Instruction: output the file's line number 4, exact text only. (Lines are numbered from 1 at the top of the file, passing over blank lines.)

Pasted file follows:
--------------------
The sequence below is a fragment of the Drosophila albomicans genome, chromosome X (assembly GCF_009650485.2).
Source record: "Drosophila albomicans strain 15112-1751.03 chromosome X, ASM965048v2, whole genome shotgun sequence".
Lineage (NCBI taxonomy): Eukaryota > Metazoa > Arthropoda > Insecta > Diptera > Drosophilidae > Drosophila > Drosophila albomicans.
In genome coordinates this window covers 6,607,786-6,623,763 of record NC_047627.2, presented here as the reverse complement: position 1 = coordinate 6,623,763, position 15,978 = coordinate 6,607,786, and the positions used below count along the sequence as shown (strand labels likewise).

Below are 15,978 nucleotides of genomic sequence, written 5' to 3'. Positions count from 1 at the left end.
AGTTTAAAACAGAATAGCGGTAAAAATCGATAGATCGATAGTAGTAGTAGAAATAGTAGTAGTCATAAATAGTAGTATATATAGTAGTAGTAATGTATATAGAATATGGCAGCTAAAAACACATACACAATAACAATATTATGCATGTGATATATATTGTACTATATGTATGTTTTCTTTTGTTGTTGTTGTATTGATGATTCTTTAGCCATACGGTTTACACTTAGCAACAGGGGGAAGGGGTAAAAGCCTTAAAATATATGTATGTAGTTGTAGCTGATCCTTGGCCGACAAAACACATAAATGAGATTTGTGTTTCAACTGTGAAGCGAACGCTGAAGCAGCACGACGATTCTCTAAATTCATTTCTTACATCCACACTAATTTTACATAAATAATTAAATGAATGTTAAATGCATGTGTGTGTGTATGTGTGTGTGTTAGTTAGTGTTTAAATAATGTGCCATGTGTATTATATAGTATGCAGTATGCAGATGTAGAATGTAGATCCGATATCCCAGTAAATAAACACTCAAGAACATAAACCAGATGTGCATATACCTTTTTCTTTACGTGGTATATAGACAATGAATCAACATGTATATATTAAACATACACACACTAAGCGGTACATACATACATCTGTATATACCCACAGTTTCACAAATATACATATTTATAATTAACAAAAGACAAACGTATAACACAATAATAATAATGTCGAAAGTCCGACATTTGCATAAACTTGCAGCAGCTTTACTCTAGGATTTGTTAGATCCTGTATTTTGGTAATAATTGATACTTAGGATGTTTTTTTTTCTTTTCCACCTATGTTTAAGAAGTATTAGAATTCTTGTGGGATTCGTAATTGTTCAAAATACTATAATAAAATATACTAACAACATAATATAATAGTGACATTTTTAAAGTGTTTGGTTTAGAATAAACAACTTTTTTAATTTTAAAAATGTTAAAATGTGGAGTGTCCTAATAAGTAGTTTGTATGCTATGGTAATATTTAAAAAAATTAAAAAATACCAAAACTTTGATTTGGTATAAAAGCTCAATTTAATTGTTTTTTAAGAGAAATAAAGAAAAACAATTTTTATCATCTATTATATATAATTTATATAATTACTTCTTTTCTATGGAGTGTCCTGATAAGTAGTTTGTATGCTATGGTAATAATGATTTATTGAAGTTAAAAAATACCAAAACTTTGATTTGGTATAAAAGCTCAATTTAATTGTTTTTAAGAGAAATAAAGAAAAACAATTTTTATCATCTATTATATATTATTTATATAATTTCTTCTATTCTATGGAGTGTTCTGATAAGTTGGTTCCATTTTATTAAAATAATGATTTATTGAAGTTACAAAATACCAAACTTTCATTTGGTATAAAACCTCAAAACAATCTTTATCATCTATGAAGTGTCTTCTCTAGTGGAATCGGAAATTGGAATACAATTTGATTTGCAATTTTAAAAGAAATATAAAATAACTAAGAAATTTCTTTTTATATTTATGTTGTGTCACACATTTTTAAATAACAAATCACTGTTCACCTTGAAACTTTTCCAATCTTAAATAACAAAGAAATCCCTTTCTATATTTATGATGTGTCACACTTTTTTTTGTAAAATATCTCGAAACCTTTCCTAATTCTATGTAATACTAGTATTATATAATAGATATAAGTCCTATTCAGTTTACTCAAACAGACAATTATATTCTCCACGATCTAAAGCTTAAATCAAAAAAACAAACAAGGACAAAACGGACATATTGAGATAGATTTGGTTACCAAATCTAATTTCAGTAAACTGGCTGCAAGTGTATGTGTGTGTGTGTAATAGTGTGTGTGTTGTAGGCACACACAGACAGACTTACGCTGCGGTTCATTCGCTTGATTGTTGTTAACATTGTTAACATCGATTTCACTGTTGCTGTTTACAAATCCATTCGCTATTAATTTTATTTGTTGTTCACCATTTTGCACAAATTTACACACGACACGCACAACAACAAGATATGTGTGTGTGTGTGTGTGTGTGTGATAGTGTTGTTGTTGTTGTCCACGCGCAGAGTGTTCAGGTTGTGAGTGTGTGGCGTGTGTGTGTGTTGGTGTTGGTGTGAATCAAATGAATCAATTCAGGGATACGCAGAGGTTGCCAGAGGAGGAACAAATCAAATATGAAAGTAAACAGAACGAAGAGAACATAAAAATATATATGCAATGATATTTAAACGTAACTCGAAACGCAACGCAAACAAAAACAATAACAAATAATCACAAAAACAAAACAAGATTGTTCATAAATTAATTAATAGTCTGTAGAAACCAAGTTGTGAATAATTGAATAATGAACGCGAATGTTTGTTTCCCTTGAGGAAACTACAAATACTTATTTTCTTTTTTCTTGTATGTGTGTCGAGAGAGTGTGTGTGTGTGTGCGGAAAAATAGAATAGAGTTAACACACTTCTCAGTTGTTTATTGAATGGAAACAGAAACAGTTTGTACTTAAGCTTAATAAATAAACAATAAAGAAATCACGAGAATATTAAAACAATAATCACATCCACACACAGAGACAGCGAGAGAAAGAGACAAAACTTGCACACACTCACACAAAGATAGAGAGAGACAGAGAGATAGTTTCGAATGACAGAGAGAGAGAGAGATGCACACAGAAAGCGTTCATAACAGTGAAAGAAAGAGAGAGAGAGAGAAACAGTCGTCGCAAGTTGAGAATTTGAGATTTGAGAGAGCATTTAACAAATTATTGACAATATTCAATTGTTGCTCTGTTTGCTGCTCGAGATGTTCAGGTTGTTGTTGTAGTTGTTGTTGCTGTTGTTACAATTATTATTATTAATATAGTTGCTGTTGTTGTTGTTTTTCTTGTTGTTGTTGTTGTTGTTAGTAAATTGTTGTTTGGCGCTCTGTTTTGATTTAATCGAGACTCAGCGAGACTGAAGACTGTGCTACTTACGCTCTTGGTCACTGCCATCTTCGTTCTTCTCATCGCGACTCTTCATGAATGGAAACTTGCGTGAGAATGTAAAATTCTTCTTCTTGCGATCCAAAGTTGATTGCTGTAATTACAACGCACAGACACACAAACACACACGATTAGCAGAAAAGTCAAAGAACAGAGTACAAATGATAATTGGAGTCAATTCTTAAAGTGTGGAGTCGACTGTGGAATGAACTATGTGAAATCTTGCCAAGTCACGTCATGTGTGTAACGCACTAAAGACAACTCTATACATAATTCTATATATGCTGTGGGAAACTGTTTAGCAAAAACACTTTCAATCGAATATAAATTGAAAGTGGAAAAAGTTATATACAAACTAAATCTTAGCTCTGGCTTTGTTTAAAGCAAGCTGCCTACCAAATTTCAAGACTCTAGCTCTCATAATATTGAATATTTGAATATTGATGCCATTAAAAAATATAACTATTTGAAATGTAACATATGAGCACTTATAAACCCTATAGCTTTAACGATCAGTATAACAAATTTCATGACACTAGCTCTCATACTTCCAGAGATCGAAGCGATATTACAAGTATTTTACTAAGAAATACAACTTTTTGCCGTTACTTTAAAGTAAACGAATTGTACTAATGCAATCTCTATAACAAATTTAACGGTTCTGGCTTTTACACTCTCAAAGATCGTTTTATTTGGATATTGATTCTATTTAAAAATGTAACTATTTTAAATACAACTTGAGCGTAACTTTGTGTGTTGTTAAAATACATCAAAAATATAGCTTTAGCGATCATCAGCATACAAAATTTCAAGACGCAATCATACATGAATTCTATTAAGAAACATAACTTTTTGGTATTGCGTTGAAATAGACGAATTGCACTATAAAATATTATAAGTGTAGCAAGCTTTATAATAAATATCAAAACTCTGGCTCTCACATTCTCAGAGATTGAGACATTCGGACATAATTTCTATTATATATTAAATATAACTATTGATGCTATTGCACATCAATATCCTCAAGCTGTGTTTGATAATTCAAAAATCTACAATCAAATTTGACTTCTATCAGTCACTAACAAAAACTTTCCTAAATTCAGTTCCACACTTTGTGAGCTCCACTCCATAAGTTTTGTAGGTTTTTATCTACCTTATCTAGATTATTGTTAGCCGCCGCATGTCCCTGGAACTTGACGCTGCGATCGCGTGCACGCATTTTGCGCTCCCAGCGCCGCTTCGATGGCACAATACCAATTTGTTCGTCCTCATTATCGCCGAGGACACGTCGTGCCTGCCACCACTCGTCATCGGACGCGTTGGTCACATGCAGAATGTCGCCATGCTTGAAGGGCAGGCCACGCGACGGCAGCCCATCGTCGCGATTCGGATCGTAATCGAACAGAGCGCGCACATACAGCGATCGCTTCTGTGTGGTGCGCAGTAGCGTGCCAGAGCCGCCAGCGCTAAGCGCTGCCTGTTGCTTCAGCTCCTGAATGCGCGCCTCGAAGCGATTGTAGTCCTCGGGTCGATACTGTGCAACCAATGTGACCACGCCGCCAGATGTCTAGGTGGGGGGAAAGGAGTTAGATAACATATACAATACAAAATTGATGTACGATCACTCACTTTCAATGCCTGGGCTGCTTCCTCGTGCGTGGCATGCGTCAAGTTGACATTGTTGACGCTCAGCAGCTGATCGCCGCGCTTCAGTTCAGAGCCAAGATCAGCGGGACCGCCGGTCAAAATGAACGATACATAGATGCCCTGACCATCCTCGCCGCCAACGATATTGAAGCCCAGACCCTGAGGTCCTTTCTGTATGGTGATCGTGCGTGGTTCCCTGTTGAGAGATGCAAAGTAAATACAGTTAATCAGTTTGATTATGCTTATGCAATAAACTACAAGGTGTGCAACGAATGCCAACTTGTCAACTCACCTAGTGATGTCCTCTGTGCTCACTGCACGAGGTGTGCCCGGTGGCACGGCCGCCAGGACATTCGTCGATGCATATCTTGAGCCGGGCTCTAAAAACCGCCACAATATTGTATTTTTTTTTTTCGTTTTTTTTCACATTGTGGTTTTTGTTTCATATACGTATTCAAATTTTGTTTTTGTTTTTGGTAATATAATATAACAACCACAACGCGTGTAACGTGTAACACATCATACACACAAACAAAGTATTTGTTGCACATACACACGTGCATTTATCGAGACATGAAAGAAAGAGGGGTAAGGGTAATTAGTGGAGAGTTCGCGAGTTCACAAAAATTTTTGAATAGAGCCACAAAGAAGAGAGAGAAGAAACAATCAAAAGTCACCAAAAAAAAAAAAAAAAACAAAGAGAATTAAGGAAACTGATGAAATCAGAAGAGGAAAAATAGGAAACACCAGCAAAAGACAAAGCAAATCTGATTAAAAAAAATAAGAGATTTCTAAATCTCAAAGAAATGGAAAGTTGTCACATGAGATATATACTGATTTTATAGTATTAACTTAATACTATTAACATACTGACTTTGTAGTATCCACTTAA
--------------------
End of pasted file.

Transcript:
In genome coordinates this window covers 6,607,786-6,623,763 of record NC_047627.2, presented here as the reverse complement: position 1 = coordinate 6,623,763, position 15,978 = coordinate 6,607,786, and the positions used below count along the sequence as shown (strand labels likewise).